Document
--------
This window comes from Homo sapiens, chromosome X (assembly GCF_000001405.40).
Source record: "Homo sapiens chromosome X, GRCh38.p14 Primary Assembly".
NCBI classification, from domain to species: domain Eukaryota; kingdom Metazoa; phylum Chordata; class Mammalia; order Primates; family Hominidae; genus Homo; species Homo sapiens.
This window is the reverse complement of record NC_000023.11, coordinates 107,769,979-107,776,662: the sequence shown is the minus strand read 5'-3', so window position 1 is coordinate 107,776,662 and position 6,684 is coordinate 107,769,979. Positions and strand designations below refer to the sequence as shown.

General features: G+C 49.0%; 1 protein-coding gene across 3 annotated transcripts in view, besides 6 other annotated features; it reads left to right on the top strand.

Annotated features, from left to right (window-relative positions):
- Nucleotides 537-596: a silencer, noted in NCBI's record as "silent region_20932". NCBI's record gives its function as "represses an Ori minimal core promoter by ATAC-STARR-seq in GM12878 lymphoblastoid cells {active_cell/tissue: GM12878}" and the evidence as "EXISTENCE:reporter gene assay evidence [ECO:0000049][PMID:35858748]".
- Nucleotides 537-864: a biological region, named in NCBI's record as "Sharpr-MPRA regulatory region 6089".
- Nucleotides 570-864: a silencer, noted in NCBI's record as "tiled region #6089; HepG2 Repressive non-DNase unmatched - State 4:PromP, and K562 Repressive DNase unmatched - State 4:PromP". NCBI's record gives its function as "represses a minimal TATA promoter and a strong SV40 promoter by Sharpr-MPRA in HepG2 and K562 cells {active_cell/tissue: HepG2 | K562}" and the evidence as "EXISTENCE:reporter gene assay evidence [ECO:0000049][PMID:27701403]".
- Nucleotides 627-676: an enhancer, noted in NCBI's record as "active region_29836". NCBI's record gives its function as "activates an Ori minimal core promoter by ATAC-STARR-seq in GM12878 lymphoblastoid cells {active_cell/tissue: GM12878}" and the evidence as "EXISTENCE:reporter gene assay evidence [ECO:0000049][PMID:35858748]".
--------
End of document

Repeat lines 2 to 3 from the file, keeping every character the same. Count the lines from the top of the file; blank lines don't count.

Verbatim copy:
Source record: "Homo sapiens chromosome X, GRCh38.p14 Primary Assembly".
NCBI classification, from domain to species: domain Eukaryota; kingdom Metazoa; phylum Chordata; class Mammalia; order Primates; family Hominidae; genus Homo; species Homo sapiens.